Roman Legionary 58 BC-AD 69
The period 31 BC-AD 43 saw the greatest expansion of the Roman Empire. In 31 BC Octavian defeated Antony at the battle of Actium and remodelled the semi-professional Roman army into a permanent force of 28 legions. Octavian became the first emperor (Augustus) and under his leadership the legions conquered northern Spain, all Europe south of the Danube line and Germany west of the Elbe. The legionaries exemplified the heroic culture of the Roman world and this title takes a behind-the-scenes look at their lives, training, weaponry and tactics, including the bloody massacre of the Teutoberg forest.
Adrianople, 378 : The Goths Crush Rome's Legions
'Never, except in the battle of Cannae, had there been so destructive a slaughter recorded in our annals.' Thus the Roman historian Ammianus Marcellinus recorded the battle of Adrianople, which spelled the beginning of the end of the Roman Empire. Such a crushing Roman defeat by Gothic cavalry proved to the Empire, as well as to the Goths themselves, that the migratory barbarians were a force to be reckoned with. This book tells the story of the misguided Roman plans and the surprise attack of Gothic cavalry, and puts forward the most recent theories as to the true location of the battlefield.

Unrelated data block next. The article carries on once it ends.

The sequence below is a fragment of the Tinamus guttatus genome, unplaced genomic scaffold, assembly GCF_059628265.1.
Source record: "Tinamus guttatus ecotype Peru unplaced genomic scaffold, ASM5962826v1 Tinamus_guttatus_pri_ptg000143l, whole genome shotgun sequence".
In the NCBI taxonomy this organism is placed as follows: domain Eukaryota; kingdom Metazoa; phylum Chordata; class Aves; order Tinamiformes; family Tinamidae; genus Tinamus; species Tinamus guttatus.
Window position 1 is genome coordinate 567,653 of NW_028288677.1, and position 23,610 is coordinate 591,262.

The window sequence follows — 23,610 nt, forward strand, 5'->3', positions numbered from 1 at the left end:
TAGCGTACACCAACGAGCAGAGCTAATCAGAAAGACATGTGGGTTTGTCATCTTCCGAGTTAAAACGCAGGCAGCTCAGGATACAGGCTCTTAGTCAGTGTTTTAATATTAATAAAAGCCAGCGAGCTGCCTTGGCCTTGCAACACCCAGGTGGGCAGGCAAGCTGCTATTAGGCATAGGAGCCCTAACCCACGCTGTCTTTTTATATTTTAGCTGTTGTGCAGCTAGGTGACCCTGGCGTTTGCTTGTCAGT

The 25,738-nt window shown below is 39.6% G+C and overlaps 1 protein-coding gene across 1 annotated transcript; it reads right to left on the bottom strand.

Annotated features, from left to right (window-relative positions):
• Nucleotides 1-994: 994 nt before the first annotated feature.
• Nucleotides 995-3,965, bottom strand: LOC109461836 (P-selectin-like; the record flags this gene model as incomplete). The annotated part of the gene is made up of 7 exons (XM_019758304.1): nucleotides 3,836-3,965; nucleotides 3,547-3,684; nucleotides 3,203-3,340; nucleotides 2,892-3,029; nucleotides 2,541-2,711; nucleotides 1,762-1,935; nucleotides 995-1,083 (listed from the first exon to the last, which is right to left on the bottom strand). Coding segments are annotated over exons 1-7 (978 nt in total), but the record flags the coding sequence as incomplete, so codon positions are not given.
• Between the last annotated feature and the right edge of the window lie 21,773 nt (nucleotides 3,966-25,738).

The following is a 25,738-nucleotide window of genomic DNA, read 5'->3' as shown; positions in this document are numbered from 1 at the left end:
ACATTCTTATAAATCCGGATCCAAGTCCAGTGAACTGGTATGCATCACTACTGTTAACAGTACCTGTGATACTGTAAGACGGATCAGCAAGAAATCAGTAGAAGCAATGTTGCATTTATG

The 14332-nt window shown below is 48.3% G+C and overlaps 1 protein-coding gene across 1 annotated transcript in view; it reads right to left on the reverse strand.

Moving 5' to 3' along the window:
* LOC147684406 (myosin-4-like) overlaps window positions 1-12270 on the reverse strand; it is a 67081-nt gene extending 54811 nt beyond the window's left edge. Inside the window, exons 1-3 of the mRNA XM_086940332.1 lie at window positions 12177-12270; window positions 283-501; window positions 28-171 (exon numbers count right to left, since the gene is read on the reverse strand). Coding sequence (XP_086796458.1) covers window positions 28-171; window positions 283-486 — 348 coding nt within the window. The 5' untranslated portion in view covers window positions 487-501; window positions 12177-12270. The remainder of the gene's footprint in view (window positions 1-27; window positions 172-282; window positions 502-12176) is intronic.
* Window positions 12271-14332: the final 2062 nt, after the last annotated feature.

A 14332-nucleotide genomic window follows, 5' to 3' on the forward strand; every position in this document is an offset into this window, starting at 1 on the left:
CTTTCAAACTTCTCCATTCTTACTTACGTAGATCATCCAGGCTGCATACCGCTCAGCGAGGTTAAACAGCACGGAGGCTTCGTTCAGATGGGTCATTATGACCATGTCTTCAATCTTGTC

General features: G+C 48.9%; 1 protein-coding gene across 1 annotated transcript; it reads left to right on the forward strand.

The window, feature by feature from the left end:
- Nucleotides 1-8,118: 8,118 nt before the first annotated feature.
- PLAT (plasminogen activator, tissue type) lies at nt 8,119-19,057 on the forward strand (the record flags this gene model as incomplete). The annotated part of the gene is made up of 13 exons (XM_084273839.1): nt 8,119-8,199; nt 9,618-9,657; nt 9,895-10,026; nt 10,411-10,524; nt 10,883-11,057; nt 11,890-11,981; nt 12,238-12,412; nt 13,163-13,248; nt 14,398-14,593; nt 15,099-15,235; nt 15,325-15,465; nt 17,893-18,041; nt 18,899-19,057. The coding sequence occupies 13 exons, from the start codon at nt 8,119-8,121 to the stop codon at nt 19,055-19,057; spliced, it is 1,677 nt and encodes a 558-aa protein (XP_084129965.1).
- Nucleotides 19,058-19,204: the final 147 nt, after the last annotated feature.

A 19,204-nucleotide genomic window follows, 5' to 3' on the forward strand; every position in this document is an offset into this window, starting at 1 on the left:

Late Roman Cavalryman, 236-565 AD
The twilight of the Roman Empire saw a revolution in the way war was waged. The drilled infantryman, who had been the mainstay of Mediterranean armies since the days of the Greek hoplite, was gradually replaced by the mounted warrior. This change did not take place overnight, and in the 3rd and 4th centuries the role of the cavalryman was primarily to support the infantry. However, by the time of the 6th century, the situation had been completely reversed. Late Roman Cavalryman gives a full account of the changing experience of the mounted soldiers who defended Rome's withering western empire.
The Collapse and Recovery of the Roman Empire
In the third century A.D., the Roman Empire was on the brink of collapse. Yet miraculously the Empire recovered and continued, in the west, for another two hundred years, in the east, for far longer. In The Collapse and Recovery of the Roman Empire, esteemed classical historian Michael Grant examines this puzzling chapter in Western history. Although this period of Roman history is often discussed, there are no adequate discussions to explain why the Empire did not disintegrate -- all indications seemed to lead to its demise. In his clear, concise style, Grant analyzes the collapse through the succession of emperors, the impact of the Germans and the Persians and sheds new light on the reasons for the recovery of the Empire by revealing the emergence of strong emperors, the reconstitution of the army, new developments in finance and coinage, as well as the impact of state religion. Lively and accessible, The Collapse and Recovery of the Roman Empire offers a fresh look at the power and endurance of the Roman Empire.